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Re: Backoffice: must conform to WCAG?

From: Marja-Riitta Koivunen <marja@annotea.org>
Date: Wed, 24 Mar 2004 19:55:22 -0500
Message-Id: <5.1.0.14.0.20040324184521.04a29b08@mail.annotea.org>
To: Matt May <mcmay@w3.org>
Cc: "Roberto Scano - IWA/HWG" <rscano@iwa-italy.org>, <w3c-wai-gl@w3.org>, jasonw@ariel.ucs.unimelb.edu.au

At 02:17 PM 3/24/2004 -0800, Matt May wrote:
>On Mar 24, 2004, at 10:15 AM, Marja-Riitta Koivunen wrote:
>>I think most of the data will end up to be presented to the humans in one 
>>way or the other even when it goes through some intermediate processing 
>>by the machines.
>
>MM:
>But we can't determine accessibility in a piece of content until it's 
>final form.

I agree in principle. (Although in my mind metadata may also be quite close 
to that final form. Especially if we define some style rules for presenting 
the metadata.)

Is it good practise if I have some metadata that includes properties for 
images but not properties for alternative equivalents for the images?
In this case I know that whatever style rules (hopefully we have style 
rules in the future) I choose to use for presenting that metadata for the 
user it will not be accessible. Of course we can merge information from 
different sources and maybe we finally get the equivalents, but I would 
prefer thinking about accessibility from the beginning.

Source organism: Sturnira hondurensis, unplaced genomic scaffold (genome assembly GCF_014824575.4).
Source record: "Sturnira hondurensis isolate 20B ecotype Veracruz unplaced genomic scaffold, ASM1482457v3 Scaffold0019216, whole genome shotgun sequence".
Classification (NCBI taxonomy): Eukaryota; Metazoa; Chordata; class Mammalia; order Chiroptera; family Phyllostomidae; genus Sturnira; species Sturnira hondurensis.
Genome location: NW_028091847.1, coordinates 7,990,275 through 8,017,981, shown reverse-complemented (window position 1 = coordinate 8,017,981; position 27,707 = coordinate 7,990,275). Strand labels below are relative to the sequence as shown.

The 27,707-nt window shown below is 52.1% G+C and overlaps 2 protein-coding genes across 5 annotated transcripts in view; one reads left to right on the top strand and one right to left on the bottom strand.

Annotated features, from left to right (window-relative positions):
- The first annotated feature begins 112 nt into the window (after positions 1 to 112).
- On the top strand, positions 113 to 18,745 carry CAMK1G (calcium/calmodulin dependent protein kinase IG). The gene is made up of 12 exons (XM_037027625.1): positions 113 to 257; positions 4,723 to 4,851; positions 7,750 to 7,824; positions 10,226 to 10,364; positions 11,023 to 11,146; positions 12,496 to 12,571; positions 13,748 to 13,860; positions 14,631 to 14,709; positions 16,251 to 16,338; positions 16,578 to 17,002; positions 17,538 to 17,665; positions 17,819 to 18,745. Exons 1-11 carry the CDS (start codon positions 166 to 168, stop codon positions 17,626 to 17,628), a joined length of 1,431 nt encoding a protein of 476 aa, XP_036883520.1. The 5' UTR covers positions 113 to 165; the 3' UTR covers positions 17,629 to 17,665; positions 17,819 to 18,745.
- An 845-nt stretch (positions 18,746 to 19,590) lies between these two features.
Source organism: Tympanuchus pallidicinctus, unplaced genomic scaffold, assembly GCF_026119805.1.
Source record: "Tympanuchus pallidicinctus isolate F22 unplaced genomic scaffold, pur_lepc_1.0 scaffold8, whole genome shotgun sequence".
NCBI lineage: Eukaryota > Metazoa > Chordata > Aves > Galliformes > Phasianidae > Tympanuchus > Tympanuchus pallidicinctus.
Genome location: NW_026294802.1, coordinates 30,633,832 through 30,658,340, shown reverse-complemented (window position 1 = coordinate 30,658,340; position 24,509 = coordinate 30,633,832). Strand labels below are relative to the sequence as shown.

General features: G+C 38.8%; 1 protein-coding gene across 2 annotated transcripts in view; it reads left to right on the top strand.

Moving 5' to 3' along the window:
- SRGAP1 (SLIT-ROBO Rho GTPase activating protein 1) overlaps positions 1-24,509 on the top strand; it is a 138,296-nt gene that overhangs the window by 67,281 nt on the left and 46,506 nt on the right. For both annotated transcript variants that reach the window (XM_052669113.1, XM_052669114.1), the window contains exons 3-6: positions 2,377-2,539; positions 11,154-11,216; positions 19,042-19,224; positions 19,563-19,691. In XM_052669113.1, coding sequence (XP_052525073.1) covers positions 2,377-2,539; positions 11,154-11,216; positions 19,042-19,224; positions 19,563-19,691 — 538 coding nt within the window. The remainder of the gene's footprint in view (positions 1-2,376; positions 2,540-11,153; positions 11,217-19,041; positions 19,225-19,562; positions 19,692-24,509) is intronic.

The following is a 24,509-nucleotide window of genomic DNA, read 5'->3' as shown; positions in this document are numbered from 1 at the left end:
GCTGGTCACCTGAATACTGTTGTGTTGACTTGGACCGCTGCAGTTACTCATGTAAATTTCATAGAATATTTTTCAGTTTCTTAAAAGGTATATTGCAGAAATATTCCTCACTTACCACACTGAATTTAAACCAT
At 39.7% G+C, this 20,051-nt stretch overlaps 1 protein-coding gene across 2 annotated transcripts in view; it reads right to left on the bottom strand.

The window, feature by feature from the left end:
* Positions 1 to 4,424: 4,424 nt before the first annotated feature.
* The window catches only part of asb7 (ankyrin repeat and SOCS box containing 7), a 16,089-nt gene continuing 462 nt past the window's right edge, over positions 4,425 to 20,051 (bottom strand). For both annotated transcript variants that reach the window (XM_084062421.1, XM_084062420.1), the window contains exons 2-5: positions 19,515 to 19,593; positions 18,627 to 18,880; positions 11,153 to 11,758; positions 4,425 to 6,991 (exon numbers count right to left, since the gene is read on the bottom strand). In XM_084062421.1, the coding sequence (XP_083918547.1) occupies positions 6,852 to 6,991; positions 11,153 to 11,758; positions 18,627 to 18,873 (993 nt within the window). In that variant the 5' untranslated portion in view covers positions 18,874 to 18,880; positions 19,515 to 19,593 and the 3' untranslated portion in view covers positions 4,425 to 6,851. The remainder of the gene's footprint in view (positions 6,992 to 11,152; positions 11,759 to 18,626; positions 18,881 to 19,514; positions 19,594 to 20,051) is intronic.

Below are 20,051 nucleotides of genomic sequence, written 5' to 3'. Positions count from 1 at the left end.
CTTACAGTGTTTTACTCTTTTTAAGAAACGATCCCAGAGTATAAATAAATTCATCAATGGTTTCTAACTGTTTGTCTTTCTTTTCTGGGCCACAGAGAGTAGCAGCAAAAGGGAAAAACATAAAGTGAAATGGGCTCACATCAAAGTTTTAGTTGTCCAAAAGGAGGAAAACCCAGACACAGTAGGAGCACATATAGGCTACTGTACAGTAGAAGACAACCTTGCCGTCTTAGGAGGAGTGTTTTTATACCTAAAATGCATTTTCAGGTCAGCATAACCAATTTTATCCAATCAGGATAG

These practices could be something that would go under XML accessibility 
guidelines? Or metadata accessibility guidelines?

In my mind authoring tools take care that the good practices are used e.g. 
when defining schemas and creating instances, but I think something else is 
needed to first define the practices.



>MRK:
>>It is good to keep accessibility in mind when storing, retrieving and 
>>processing data. In that way we can make sure that when the data is 
>>presented for the users it has a better chance to be accessible.
>
>MM:
>Systems that store, retrieve and process data are what we call authoring 
>tools.
>The Authoring Tool Accessibility Guidelines 2.0 draft defines "authoring 
>tool" [1] as:
>"Any software or service that authors may use to create or modify Web 
>content for publication."
>
>Note the subsection in that definition, titled "Indirect Authoring Functions":
>"Authors have control of only high-level parameters related to the 
>automated production of the resulting Web content. This may include 
>interfaces that assist the author to create and organize Web content 
>without the author having control over the markup or programming 
>implementation." That sounds like a whole lot of Web applications out 
>there, to me. Certainly anything that calls itself a content management 
>system, at least.
>
>It is ATAG's job to determine how to store, retrieve and process data in 
>Web-based applications in a way that ensures WCAG-conformant content.
>
>[1] http://www.w3.org/TR/2004/WD-ATAG20-20040224/#what-auth-tool
>
>-
>m

Marja
Received on Thursday, 25 March 2004 14:14:35 UTC

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